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Additionally, thoughout the whole trip, simple people have touched my heart in many ways. A girl standing in the rain, a lady washing her clothes at a monkey temple, an old man reading the newspaper, a young girl feeding a mango to her child, a woman praying… There were so many interesting/intriguing/fascinating photo opportunities! Some photo moments were private but because of my zoom lense, I could stay far away and not interfere with the activities those people were doing. Here are (just some, very few) examples:

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(all these photos are from India)

Bottom line, you can travel to 20 countries, see every single monument, but usually it’s simple people that make your trip all worth it.

2. What are some of the low lights of this trip?

Oh, so many! Logistically, India and Nepal are hard to travel in, with their tourist industry still developing. Overnight train rides were not fun, neither were extreme temperatures! In India we had to wait 1.5 hours for our food to come out. I tried to refrain from whining so I would whine silently to myself. Poverty was a big low point, with people living under bridges, in terrible conditions. No clean water was another one. Lack of opportunity and a fair shot at life – another. Cast system! Children begging on the streets, disabled people trying to get your attention at train stations. Flies! Cow extrement in the middle of the road! Treatment of animals in general!

3. What have I learned from this trip?

Every day I would write in my travel diary how lucky I feel to be an American and to be living in the U.S. I was so proud to say that I am from the United States of America

As a United States citizen we get respect, services, benefits from our government. There is equal opportunity for everyone, a fair shot at life (for the most part). There are laws, regulations and consequences. There is clean water! I can pour a glass of tap water right now and drink it and be ok. We live in a house as big as some embassies in Kathmandu. I can complain and make use of due process. I can make fun of Obama! I can be gay or I can be straight!I can write a blog entry, even though English is not my native language and the blog is bad!  I can take a jog in my neighborhood without stepping into cow feces. I can breathe in a lung full of clean air and I can spend time in the park. My kids can go to school, for free. I can see a doctor any time I feel sick. I have a choice in reagrds to how I want to live my life.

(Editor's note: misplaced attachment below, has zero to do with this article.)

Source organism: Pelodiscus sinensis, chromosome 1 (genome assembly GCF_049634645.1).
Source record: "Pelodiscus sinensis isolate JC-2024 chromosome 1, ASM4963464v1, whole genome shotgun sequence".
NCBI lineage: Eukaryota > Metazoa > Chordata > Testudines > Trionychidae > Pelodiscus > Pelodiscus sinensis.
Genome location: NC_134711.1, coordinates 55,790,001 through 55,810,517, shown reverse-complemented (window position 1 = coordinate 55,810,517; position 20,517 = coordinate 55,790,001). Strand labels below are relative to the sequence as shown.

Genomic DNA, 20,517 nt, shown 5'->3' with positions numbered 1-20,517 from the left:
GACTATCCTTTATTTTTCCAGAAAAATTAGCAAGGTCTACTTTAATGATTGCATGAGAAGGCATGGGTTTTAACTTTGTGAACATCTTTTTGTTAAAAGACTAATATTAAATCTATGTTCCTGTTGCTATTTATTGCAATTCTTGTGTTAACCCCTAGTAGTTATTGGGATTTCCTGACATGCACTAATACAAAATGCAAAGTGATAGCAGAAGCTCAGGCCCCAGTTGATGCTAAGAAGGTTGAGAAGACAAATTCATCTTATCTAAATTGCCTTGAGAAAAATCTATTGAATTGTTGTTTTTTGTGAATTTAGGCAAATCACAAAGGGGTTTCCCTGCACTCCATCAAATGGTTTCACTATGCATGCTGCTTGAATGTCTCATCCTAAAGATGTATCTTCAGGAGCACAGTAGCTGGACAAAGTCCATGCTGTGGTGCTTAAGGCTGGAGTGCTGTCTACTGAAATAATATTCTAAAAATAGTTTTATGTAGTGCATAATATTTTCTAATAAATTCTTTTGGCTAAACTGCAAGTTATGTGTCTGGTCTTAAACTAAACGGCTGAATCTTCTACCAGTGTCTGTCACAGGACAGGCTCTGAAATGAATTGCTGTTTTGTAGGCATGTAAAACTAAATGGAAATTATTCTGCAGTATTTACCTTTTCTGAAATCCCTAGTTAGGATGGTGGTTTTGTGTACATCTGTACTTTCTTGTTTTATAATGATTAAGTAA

Clearly, my major takeway is being grateful for where I live and for all the amenities I can enjoy on a regular basis. It’s the little things in life that count. Let’s take a moment and thank the Universe for all the things we have, even if it’s tap water.

 

 

Good Morning from Agra

11 Jul

6AM in Agra, India. Up, face washed, teeth brushed. Horns beeping all over, work day starts. Tuk-tuk rikshaws hustling back and forth, streets become alive.

Phone call to room service gets me a big pot of coffee. Instant but the best one ever. Email check, all good, world is still here.

Grateful to be here, to have the opportunity to travel and get to know this amazing country. A country of extreme contrasts. The country of the kindest people.

Grateful to be on vacation here yet grateful to be a citizen of my own country. Feeling homesick. A sip of coffee. Deep breath.

Browsing through photos. Which one shall I share with the world today?…

Here it is:

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All photos property of Daria Pizzuto

Touching Lives. Making a Difference. Adding Value. Jaiselmer, India.

11 Jul

On this tour we have stayed in a little town called Jaiselmer, smack in the middle of Rajasthani desert. The Golden City is not big but very beautiful (minus the sand dust).

In that hotel there were four young men that worked as “everything” – they cooked, waited tables, cleaned, and fixes the place. So, they did everything and then some. The youngest one was only fourteen years old! And they oldest one was seventeen.

Now, before I go any further, I’d like to clarify what it is to be a white person with platinum blond hair and green eyes in India. People will ask to take a picture with you, they will ask you tons of questions and would want to shake your hand. They will also stare and follow you. You feel like you are a cross between an alien and a celebrity. A lot of local people consider it a privilege to converse with a tourist and especially if he or she invites you to sit down next to them.

On any trip I take, I like to get to know the local people. So, after we have settled down in our hotel, I have started asking questions of the four guys we had working there. I asked about heir hometown, their dreams, what they would want to do with their lives, whether they want to travel… Then I have asked whether I can take some portraits. Here are the portraits that came out:

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When we were taking those portraits their eyes were shining, and the smiles were so broad and grateful! I think tourists rarely pay attention to people like this in addition to the fact that hotel staff are trained to be “invisible”. I could just see the appreciation in their eyes that a foreigner has taken the time to get to know them, ask questions, and be interested in them as human beings. One of the guys liked having his portrait taken so much, he even asked me if I can do it again! And here is the result:

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It is possible that they will remember me for a while – some blond, pale American lady that liked taking pictures and get to know people. And that puts a smile on my face 🙂